Who or What is Your Miracle Worker?

“Behold, I am the LORD, the God of all flesh. Is there anything too hard for Me?”
Jeremiah 32:27

I recently caught the 1960 Academy Award winning film, “The Miracle Worker.” It portrays the relationship of Helen Keller and that of her groundbreaking teacher, Annie Sullivan.

Most of us know the basics to the story. Helen Keller was blind, deaf and mute and, before Sullivan’s arrival, seemingly hopeless in her circumstances. If she could not see, hear or speak, how could she ever communicate, let alone, live in the world?

The situation looked bleak.

That was until Sullivan’s arrival…

Anne Sullivan arrived at Keller’s house in March 1887, and immediately began to teach Helen to communicate by spelling words into her hand, beginning with “d-o-l-l” for the doll that she had brought Keller as a present. Keller was frustrated, at first, because she did not understand that every object had a word uniquely identifying it. In fact, when Sullivan was trying to teach Keller the word for “mug”, Keller became so frustrated she broke the mug. Keller’s big breakthrough in communication came the next month, when she realized that the motions her teacher was making on the palm of her hand, while running cool water over her other hand, symbolized the idea of “water”; she then nearly exhausted Sullivan demanding the names of all the other familiar objects in her world.

Determined to communicate with others as conventionally as possible, Keller learned to speak, and spent much of her life giving speeches and lectures. She learned to “hear” people’s speech by reading their lips with her hands — her sense of touch had become extremely subtle. She became proficient at using braille and reading sign language with her hands as well… Helen Keller also wrote 12 published books and several articles in her life. https://en.wikipedia.org/wiki/Helen_Keller

Learning about this extraordinary account of human potential certainly challenges us to examine what is possible for our own lives. And that includes our recovery.

This is no small matter.

Many of us, after all, feel the limitations of our addictions and the ongoing healing process concerning them. It can be discouraging to fully believe and apply how extraordinary things can occur, especially if we’re just trying to take it “one day at a time” and survive.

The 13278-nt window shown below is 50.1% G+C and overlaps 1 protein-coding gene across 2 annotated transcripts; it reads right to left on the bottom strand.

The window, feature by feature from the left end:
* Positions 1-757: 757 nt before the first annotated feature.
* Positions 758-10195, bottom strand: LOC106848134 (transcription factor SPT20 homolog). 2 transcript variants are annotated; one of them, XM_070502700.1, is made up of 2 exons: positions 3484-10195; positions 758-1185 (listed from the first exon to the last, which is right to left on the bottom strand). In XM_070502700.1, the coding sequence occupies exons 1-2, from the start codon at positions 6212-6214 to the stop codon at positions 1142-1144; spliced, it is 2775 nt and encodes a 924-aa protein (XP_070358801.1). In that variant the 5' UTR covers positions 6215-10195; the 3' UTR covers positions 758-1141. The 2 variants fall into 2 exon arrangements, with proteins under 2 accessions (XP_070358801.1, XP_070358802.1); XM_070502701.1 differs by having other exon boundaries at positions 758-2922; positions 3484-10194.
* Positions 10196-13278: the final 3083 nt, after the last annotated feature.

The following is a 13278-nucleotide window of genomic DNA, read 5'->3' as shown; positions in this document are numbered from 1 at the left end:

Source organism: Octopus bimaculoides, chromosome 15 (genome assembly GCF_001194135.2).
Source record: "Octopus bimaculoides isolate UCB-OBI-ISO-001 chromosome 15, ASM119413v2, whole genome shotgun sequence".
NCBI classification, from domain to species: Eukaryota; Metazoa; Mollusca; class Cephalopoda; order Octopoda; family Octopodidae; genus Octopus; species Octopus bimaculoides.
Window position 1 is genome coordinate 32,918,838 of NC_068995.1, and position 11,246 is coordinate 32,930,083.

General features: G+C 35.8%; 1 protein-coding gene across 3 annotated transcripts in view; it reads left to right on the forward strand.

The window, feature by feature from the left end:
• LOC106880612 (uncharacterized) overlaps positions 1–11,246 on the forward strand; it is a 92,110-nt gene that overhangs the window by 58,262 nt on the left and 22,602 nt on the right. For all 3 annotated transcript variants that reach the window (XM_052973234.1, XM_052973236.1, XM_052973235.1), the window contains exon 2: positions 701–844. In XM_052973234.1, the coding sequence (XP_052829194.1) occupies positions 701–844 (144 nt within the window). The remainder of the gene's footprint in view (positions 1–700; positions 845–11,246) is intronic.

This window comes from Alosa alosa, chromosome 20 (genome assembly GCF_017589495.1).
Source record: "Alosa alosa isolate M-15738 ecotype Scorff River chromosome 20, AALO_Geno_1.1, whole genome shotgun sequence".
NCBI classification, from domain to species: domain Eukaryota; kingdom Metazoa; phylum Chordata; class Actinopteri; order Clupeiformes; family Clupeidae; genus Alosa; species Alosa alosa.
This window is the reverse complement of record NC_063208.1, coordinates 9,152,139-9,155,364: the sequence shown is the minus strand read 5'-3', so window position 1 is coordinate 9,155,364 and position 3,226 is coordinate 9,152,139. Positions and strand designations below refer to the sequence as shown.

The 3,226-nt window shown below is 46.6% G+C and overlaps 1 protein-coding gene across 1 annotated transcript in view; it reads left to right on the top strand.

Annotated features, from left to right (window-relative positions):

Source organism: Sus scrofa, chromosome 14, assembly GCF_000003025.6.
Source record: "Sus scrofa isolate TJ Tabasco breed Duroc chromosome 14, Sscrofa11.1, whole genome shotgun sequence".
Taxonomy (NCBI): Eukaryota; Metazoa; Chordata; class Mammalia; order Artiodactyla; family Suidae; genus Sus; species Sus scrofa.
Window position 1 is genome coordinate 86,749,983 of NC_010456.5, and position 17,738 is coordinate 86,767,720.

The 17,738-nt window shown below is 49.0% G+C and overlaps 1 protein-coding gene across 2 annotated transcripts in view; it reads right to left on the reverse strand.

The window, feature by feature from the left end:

Yet, Keller and Sullivan should remind us of the reality of our own original “Miracle Worker…”

The same came to Jesus by night, and said unto him, “Rabbi, we know that thou art a teacher come from God: for no man can do these miracles that thou doest, except God be with him.'” John 3:2

Then said they unto him, “What shall we do, that we might work the works of God?” Jesus answered and said unto them, “This is the work of God, that ye believe on him whom he hath sent.” John 6:28-29

Scripture underscores the Divine intervention, “higher power” and surrender principles of the Twelve Steps.

For it is not solely up to us to determine our life outcome (thank God for that)! We are, therefore, in the role of Helen Keller to God’s Annie Sullivan.

Indeed, if it were not for Sullivan, Keller would not have achieved the same seemingly “impossible” results of communication and personal development.

But Sullivan’s presence and intervention facilitated extraordinary feats which challenged the so-called “hopeless” reality of the young girl’s deaf, blind and mute reality.

Upon reading this incredible historical account, it is more difficult for us, therefore, to remain in our own self-pity and powerless perspectives…

“I felt sorry for myself for having no moccasins until I met a man who had no feet.”
~Native American Proverb

If Keller could overcome her dire circumstances, shouldn’t we be able to overcome ours?

I know, I know. Addiction and recovery are difficult and painful; they cannot be treated with naïve Pollyanna platitudes.

Yet, it needs to be acknowledged how that argument should, in no way, cancel the power possibility, in the Hand of the Most High God, carries concerning our lives.

Our recovery is not solely upon us; neither, is it solely up to God. It is a joint venture.

And, make no mistake about it, yes, it IS work, powerful, redemptive, miracle and possibility-opening work, should we choose to embrace it as such!

“Verily, verily, I say unto you, He that believeth on me, the works that I do shall he do also; and greater works than these shall he do; because I go unto my Father.” John 14:12

So, we need to ask a question: Who/What is our miracle worker right now?

Our answer makes all the difference.

Simplified, it can, perhaps, best be described as one of three different options:

    1) There is no such thing as a “miracle worker.”
    2) It is found in our addiction, compulsion or chosen “God substitute.”
    3) It is found in God, through the relevant example of our teacher, Jesus.

Which option do we choose?


“Verily, verily, I say unto you, He that believeth on me, the works that I do shall he do also; and greater works than these shall he do; because I go unto my Father.” John 14:12